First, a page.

This week, one of the most highly anticipated reality-based singing competitions, The X Factor, premieres on FOX.
Simon Cowell, famously known for his candor on the first nine seasons of American Idol, is joined by Paula Abdul, L.A. Reid, Nicole Scherzinger, and host, Steve Jones to find the next music superstar. The winning solo artist or singing group will win a $5 million recording contract, the largest prize in television history.
Recently, Cowell talked with various press outlets during a conference call touching on different aspects of The X Factor, including keeping the music arrangements fresh and original, the importance of the contestant’s back stories, and how their mentoring process is essential to turning their contestants into bonafide stars.
With a $5 million dollar prize on the line, no one should be surprised that former Idol hopefuls showed up to the open auditions to try their hand at this new competition. Unfortunately, it sounds like we won’t be hearing too much from them.
“We did expect some people who we’ve seen before on Idol to come along, so I didn’t really have a problem with that,” Cowell said. “None of them did particularly well. It was quite nice to hear them a second time.
Something Cowell said to expect to see on the show are new, fresh takes on familiar songs to push the contestants to break out of their comfort zones and of course, sell songs on iTunes.
“Within about three weeks into the show you’re going to start hearing contestants way outside their comfort zone and hearing versions of songs you haven’t heard before,” he shared.
American Idol alums, Allison Iraheta (season eight) and David Hernandez (season seven) joined the masses who have already covered Adele’s hit song, “Rolling in the Deep” last night during a performance at The Parlor.
Earlier this week it was announced that the winner of the first U.S. edition of The X Factor will win a $5 million recording contract with Sony Music/Syco. This will be the largest sum of money to be won on television.
Tryouts for The X Factor will kick off Sunday, March 27 in Los Angeles at the L.A. Sports Arena. There will also be tryouts held in Chicago, Dallas, Miami, New York/New Jersey, and Seattle.
Singers and groups must be at least 12-years-old to audition. There is not a cap on the upper age limit.
“I like the idea that a 12-year-old on this show can compete with an older singer and a singing group,” Simon Cowell said in a press release. “I’ve never believed that there should be a cut-off age for talent, and we are going to put our money where our mouths are with the $5 million recording contract. I’m doing this show in America, because I genuinely believe we can find a superstar.”
The X Factor debuted in the U.K. in 2004, and has been the #1 show for the past seven years. The show has been #1 in 15 territories, and has a worldwide audience of over 100 million.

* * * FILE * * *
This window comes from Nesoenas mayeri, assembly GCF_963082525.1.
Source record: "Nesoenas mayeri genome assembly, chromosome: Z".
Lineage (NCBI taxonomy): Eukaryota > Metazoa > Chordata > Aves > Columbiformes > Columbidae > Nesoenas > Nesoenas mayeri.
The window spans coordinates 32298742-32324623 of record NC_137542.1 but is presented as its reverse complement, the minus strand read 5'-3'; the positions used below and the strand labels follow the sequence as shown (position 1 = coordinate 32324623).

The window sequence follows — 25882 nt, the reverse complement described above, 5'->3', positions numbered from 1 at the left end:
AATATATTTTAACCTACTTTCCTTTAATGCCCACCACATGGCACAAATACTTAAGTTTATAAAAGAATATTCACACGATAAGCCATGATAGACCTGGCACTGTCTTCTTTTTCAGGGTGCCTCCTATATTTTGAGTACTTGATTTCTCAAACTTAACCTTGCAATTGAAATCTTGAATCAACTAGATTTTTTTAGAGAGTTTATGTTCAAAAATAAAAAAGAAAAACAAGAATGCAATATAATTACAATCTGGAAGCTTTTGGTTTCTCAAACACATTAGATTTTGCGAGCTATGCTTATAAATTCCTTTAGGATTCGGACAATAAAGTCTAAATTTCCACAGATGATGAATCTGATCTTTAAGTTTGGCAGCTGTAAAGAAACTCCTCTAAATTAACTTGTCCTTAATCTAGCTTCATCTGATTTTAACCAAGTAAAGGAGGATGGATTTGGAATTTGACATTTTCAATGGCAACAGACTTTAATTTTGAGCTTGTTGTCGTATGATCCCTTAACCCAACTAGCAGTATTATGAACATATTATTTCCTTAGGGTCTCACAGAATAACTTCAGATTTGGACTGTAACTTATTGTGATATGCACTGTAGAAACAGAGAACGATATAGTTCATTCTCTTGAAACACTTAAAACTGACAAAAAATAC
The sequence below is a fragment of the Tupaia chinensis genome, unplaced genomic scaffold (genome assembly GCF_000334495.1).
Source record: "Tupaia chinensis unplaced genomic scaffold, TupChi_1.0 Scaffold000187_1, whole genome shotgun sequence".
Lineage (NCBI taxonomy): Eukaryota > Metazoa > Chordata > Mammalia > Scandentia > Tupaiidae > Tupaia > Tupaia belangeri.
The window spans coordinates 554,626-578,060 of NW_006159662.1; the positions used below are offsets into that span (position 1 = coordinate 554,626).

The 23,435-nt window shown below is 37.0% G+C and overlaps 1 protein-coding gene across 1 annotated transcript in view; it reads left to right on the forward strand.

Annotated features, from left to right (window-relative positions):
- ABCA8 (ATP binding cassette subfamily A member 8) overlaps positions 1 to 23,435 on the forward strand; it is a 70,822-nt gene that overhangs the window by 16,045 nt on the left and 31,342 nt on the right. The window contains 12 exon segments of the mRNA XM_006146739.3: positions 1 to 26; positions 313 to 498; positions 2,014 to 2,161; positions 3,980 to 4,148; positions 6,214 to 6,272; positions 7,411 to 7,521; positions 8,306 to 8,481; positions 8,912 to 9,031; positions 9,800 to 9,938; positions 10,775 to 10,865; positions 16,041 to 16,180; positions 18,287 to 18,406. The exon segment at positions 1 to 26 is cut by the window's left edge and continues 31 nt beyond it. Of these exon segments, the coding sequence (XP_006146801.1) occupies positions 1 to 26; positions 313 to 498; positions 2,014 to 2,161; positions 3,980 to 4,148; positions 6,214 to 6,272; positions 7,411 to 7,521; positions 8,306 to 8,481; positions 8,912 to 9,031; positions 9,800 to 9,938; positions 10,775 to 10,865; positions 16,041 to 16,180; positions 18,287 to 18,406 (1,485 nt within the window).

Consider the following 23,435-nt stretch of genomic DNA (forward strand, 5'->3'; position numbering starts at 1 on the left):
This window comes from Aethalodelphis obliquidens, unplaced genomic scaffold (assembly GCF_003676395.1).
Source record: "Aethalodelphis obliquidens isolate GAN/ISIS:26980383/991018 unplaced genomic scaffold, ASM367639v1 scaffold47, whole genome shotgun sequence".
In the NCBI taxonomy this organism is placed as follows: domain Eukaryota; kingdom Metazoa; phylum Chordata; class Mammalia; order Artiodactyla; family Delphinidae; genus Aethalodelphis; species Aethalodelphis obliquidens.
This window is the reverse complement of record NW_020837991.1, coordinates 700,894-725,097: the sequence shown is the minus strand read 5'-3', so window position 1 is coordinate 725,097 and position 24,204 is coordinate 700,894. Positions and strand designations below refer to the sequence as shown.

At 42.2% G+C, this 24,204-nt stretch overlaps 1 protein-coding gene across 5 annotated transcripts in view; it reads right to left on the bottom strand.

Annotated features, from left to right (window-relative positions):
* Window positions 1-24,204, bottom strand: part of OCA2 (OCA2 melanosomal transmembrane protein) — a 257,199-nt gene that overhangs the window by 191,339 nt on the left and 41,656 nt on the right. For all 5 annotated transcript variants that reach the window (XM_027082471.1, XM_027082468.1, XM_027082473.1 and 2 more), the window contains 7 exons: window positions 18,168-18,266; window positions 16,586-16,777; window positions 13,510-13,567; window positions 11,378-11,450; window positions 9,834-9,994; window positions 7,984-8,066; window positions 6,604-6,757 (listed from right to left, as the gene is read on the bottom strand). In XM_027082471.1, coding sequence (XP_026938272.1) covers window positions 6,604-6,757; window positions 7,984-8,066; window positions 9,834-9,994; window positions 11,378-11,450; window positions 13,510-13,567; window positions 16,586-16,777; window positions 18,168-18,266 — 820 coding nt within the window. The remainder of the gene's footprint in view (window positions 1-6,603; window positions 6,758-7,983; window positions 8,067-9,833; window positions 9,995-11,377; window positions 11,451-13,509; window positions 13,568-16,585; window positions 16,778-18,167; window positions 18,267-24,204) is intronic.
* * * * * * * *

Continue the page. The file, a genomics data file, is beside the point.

For more information on The X Factor and for more details about auditioning, check out the show’s official website.
When I first sat down to talk American Idol, I had just the worst migraine, which was caused by the auditions in Los Angeles that aired last night.
No, I’m not kidding. The L.A. auditions were by far the worst auditions that I have ever taken the time to sit and watch. I seriously want that hour of my life back.
This is season 10 of American Idol. I expected better than Thursday night’s episode. I guess I should have known better.
Before I get ahead of myself, let’s talk about Wednesday night’s auditions in Austin, TX. Even though the episode was so much better than the L.A. auditions, there were only a couple singers that I would consider being actual contenders in this season’s competition. Those singers are 21-year-old Jaqueline Dunford from Scottsdale, AZ and 19-year-old Casey Abrams from Idlywild, CA.
Jaqueline Dunford auditioned for the show with her boyfriend, 19-year-old Nick Flint. Dunford, who sang Duffy’s “Mercy” was in my opinion the best of the female singers in the Austin. She took that Duffy song and really in the ridiculous words of Randy Jackson, “blew it out the box.” I really like the tone of her voice, and appreciated her demonstration of vocal control.
My other favorite from Austin, Casey Abrams sang “I Don’t Need No Docter” by Ray Charles. This dude can sing. And scat. I love it! I am sensing a trend with the male singers with the soulful, raspy voices this season, but Abrams infused his audition with so much personality, that he set a nice tone for himself going into “Hollywood Week.”
Named one of the “50 Best New Bands of 2010” according to NME, Funeral Party is set to take 2011 by storm with the U.S. release of their debut album, The Golden Age of Knowhere, due out March 29.
Produced by Lars Stalfors (The Mars Volta) and mixed by Dave Sardy (Oasis), the energentic 11-song album will release it’s first single, “Finale” to radio in March. The song serves as a great introduction for those who are first time listeners.
While fans await the release of The Golden Age of Knowhere, the band is set to release an EP, Live At The BBC on January 25. Included on the live EP are three exclusive remixes by Dave Sitek, Mike Relm, and Kids of 88. Additionally, a limited edition vinyl version of their upcoming U.S. debut will be released February 15.
After touring with 30 Seconds To Mars overseas last year, Funeral Party is heading out on the road again this spring. The Los Angeles Times referred to the band as a, “ravenously physical, technically precise and impossibly fun live act.”